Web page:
September 2005

Acoustic neuroma: an INTERPHONE report from 5 countries

There have been a number of research papers on acoustic neuroma and cell phones. For more, see "Research - Epidemiology". Another paper has been published (on-line) on the subject. This one is part of the INTERPHONE collaboration, and reports results from four Nordic counties and the UK. The Odds Ratio (OR) was 0.9 for regular mobile phone use, and there was no increased risk with duration of use, in contrast to the results of Lonn et al. (2004), who found a somewhat raised risk for those using a mobile phone for 10 years or more. The latter authors' results are included in the present study. The authors state

 

"The study suggests that there is no substantial risk of acoustic neuroma in the first decade after starting mobile phone use. However, an increase in risk after longer term use or after a longer lag period could not be ruled out".

Reference: Schoemaker MJ, Swerdlow AJ, Ahlbom A, Auvinen A, et al. Mobile phone use and risk of acoustic neuroma: results of the Interphone case-control study in five North European countries. British Journal of Cancer, published on-line August 30, 2005.

A review of cell phones, base stations, and cancer

The authors of a recent review of cell phones, base stations, and cancer conclude:

 

"Overall, a weight-of-evidence evaluation shows that the current evidence for a causal association between cancer and exposure to RF energy is weak and unconvincing. However, the existing epidemiology is limited and the possibility of epigenetic effects has not been thoroughly evaluated, so that additional research in those areas will be required for a more thorough assessment of a causal connection between cancer and RF energy from mobile telecommunications".

For more on this topic, see "Research - Epidemiology", and "Toxicological studies".

Reference: Moulder JE, Foster KR, Erdreich LS, McNamee JP. Mobile phones, mobile phone base stations and cancer: a review. Int J Radiat Biol 2005;81:189-203.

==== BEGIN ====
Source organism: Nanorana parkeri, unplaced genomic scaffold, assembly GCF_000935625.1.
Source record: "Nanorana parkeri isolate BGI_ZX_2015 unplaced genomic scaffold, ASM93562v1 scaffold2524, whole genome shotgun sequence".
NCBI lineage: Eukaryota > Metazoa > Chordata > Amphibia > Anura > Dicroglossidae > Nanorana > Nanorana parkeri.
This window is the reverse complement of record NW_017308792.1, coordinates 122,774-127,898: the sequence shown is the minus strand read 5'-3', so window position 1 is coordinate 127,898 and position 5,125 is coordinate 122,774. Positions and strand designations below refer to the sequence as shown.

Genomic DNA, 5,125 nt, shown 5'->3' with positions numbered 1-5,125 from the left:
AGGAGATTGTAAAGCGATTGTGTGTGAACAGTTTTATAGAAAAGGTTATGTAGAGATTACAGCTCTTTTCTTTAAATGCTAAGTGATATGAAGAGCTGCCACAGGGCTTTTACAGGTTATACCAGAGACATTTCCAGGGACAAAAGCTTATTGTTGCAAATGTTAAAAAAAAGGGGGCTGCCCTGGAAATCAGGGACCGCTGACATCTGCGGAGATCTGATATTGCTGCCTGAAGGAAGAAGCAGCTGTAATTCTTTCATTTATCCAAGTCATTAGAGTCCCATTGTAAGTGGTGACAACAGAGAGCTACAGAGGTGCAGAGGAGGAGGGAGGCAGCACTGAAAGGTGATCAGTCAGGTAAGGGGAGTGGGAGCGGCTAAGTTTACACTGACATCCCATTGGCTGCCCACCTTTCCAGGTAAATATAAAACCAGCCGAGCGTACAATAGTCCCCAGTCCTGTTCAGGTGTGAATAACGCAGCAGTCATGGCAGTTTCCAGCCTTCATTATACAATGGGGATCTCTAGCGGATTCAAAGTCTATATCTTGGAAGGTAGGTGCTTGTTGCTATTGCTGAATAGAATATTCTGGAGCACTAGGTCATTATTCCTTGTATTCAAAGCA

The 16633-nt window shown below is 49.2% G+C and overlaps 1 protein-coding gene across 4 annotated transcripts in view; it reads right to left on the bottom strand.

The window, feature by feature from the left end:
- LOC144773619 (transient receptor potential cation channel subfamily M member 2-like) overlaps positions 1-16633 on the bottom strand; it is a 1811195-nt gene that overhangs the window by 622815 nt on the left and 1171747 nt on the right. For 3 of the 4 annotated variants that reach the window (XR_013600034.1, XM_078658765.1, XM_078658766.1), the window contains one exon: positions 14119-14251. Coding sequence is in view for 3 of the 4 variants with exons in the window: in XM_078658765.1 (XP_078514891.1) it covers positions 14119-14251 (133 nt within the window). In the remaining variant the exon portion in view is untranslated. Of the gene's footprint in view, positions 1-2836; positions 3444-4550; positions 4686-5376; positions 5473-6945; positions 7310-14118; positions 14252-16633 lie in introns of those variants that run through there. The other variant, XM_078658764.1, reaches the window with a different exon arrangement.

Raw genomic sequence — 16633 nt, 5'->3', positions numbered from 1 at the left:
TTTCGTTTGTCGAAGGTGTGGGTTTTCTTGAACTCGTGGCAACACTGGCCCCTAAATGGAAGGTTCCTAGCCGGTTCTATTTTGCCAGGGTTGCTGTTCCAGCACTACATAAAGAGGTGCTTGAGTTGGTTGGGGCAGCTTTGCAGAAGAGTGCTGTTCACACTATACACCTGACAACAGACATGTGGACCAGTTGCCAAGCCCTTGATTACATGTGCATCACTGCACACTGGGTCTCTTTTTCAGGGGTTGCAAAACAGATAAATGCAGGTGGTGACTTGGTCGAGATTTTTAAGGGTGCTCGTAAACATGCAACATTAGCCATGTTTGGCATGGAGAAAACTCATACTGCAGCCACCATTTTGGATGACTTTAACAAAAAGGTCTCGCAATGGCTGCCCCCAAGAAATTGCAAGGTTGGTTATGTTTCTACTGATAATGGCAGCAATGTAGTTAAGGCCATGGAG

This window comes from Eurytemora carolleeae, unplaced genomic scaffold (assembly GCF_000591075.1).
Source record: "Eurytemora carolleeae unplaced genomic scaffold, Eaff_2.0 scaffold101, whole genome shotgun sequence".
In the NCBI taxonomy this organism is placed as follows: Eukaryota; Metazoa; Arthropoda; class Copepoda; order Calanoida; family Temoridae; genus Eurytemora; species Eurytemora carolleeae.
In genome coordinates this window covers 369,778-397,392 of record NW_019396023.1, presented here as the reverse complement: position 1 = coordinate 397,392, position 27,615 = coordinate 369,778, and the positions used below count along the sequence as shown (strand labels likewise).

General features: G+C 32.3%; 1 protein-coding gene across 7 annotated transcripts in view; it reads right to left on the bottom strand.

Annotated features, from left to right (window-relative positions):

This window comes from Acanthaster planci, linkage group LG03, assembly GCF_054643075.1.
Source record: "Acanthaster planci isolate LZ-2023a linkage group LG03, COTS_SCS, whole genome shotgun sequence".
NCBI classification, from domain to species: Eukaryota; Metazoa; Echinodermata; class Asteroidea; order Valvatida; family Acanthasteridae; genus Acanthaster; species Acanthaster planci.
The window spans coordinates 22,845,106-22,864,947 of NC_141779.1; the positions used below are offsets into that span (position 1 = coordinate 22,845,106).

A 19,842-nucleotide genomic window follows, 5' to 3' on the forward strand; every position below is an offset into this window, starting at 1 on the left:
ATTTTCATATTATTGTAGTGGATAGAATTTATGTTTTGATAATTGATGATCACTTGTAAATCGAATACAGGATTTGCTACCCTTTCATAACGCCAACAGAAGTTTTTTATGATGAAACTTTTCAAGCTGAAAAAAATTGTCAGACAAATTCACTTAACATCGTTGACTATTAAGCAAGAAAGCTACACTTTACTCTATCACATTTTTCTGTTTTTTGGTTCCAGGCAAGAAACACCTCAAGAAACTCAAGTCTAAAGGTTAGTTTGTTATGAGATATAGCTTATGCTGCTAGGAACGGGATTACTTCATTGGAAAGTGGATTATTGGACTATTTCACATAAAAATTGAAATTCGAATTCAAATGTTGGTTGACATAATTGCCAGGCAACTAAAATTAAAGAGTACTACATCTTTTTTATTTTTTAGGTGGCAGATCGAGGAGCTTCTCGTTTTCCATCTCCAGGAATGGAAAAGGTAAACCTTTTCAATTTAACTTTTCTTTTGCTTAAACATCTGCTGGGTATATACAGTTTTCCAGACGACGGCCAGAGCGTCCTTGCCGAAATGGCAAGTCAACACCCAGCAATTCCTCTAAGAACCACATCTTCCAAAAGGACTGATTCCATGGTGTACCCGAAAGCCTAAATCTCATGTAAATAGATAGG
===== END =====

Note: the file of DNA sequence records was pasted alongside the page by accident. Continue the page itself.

Possible explanation for the heat-shock protein response to EMFs in C. elegans

This group of authors had previously reported that heat-shock proteins were produced by C. elegans as a result of exposure to electromagnetic fields (EMFs). In the present paper the authors were able to demonstrate by the use of magnetometry and transmission electron microscopy that there was "compelling evidence" that C. elegans contains magnetite, which has the ability to absorb a significant amount of energy into the organism. They suggest that the presence of magnetite may provide a physically plausible explanation for the heat-shock protein responses seen in their earlier experiments.

For more, see "Toxicological experiments - Others - Heat shock response".

Reference: Cranfield CG, Dawe A, Karloukovski V, Dunin-Borkowski RE, et al. Biogenic magnetite in the nematode caenorhabditis elegans. Proc Biol Sci 2004;271 Suppl 6:S436-9.


Review of electromagnetic hypersensitivity

Some people report that they are sensitive to EMFs - that is, they suffer a range of symptoms when exposed to weak EMFs. Most studies have been unable to confirm the phenomenon. Rubin and colleagues carried out a review of provocation studies and came to the conclusion that "it has proved difficult to show under blind conditions that exposure to EMFs can trigger these symptoms". They found 31 published experiments, of which 7 related to mobile phone hypersensitivity.

Reference: Rubin GJ, Das Munshi J, Wessely S. Electromagnetic hypersensitivity: a systematic review of provocation studies. Psychosom Med 2005;67:224-232.

Lack of EMF effects on blood-brain barrier

There have been a number of studies that have examined the effect of EMFs on the blood-brain barrier (BBB). This barrier prevents substances with a high molecular weight from passing from the blood into the brain. If EMFs do alter the BBB it might be possible for toxic substances to penetrate into brain tissues. Cosquer and colleagues did a variety of experiments in an attempt to explore the effect of EMFs, and could not find any evidence of BBB disruption.

For more, see "Research- Toxicological studies - Brain function".

Reference: Cosquer B, Vasconcelos AP, Frohlich J, Cassel JC. Blood-brain barrier and electromagnetic fields: effects of scopolamine methylbromide on working memory after whole-body exposure to 2.45 GHz microwaves in rats. Behav Brain Res 2005 ;161:229-237.

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